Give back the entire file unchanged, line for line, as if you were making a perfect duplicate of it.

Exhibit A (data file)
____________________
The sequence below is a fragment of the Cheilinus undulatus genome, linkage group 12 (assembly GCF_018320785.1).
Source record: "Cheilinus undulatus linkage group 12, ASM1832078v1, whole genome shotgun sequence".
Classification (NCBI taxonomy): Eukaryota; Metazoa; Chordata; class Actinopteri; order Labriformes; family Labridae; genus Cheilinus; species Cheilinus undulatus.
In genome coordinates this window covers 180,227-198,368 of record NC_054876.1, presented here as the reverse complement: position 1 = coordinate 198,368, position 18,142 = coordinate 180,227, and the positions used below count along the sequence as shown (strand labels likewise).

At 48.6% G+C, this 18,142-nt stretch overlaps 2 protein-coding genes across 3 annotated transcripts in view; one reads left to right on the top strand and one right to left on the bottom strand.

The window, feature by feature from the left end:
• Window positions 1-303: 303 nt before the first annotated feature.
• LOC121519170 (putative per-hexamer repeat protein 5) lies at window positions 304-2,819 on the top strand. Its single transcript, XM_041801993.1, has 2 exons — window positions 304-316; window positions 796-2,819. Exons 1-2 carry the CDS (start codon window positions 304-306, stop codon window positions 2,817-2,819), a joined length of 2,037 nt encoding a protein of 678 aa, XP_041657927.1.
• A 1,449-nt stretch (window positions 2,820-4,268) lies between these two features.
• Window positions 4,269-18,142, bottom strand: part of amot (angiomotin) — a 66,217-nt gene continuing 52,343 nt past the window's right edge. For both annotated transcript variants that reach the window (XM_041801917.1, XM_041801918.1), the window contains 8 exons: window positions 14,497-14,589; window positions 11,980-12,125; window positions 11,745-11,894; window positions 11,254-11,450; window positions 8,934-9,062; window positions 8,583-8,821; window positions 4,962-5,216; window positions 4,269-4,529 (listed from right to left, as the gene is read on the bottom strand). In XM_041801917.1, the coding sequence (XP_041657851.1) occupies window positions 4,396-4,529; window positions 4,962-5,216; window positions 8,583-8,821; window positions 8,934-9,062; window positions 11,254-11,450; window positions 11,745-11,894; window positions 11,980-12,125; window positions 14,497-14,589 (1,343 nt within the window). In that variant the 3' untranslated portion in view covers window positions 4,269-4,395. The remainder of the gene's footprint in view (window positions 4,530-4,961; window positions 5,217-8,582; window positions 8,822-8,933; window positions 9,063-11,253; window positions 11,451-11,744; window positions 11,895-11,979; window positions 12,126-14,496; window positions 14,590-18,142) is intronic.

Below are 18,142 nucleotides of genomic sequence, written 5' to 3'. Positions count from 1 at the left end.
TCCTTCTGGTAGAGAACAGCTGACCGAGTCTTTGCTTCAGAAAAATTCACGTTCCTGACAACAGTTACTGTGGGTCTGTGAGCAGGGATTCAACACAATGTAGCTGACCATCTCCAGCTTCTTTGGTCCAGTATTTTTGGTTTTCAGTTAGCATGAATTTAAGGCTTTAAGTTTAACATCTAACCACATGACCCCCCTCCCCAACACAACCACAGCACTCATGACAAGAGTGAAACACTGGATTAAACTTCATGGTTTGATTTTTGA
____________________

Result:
The sequence below is a fragment of the Cheilinus undulatus genome, linkage group 12 (assembly GCF_018320785.1).
Source record: "Cheilinus undulatus linkage group 12, ASM1832078v1, whole genome shotgun sequence".
Classification (NCBI taxonomy): Eukaryota; Metazoa; Chordata; class Actinopteri; order Labriformes; family Labridae; genus Cheilinus; species Cheilinus undulatus.
In genome coordinates this window covers 180,227-198,368 of record NC_054876.1, presented here as the reverse complement: position 1 = coordinate 198,368, position 18,142 = coordinate 180,227, and the positions used below count along the sequence as shown (strand labels likewise).

At 48.6% G+C, this 18,142-nt stretch overlaps 2 protein-coding genes across 3 annotated transcripts in view; one reads left to right on the top strand and one right to left on the bottom strand.

The window, feature by feature from the left end:
• Window positions 1-303: 303 nt before the first annotated feature.
• LOC121519170 (putative per-hexamer repeat protein 5) lies at window positions 304-2,819 on the top strand. Its single transcript, XM_041801993.1, has 2 exons — window positions 304-316; window positions 796-2,819. Exons 1-2 carry the CDS (start codon window positions 304-306, stop codon window positions 2,817-2,819), a joined length of 2,037 nt encoding a protein of 678 aa, XP_041657927.1.
• A 1,449-nt stretch (window positions 2,820-4,268) lies between these two features.
• Window positions 4,269-18,142, bottom strand: part of amot (angiomotin) — a 66,217-nt gene continuing 52,343 nt past the window's right edge. For both annotated transcript variants that reach the window (XM_041801917.1, XM_041801918.1), the window contains 8 exons: window positions 14,497-14,589; window positions 11,980-12,125; window positions 11,745-11,894; window positions 11,254-11,450; window positions 8,934-9,062; window positions 8,583-8,821; window positions 4,962-5,216; window positions 4,269-4,529 (listed from right to left, as the gene is read on the bottom strand). In XM_041801917.1, the coding sequence (XP_041657851.1) occupies window positions 4,396-4,529; window positions 4,962-5,216; window positions 8,583-8,821; window positions 8,934-9,062; window positions 11,254-11,450; window positions 11,745-11,894; window positions 11,980-12,125; window positions 14,497-14,589 (1,343 nt within the window). In that variant the 3' untranslated portion in view covers window positions 4,269-4,395. The remainder of the gene's footprint in view (window positions 4,530-4,961; window positions 5,217-8,582; window positions 8,822-8,933; window positions 9,063-11,253; window positions 11,451-11,744; window positions 11,895-11,979; window positions 12,126-14,496; window positions 14,590-18,142) is intronic.

Below are 18,142 nucleotides of genomic sequence, written 5' to 3'. Positions count from 1 at the left end.
TCCTTCTGGTAGAGAACAGCTGACCGAGTCTTTGCTTCAGAAAAATTCACGTTCCTGACAACAGTTACTGTGGGTCTGTGAGCAGGGATTCAACACAATGTAGCTGACCATCTCCAGCTTCTTTGGTCCAGTATTTTTGGTTTTCAGTTAGCATGAATTTAAGGCTTTAAGTTTAACATCTAACCACATGACCCCCCTCCCCAACACAACCACAGCACTCATGACAAGAGTGAAACACTGGATTAAACTTCATGGTTTGATTTTTGA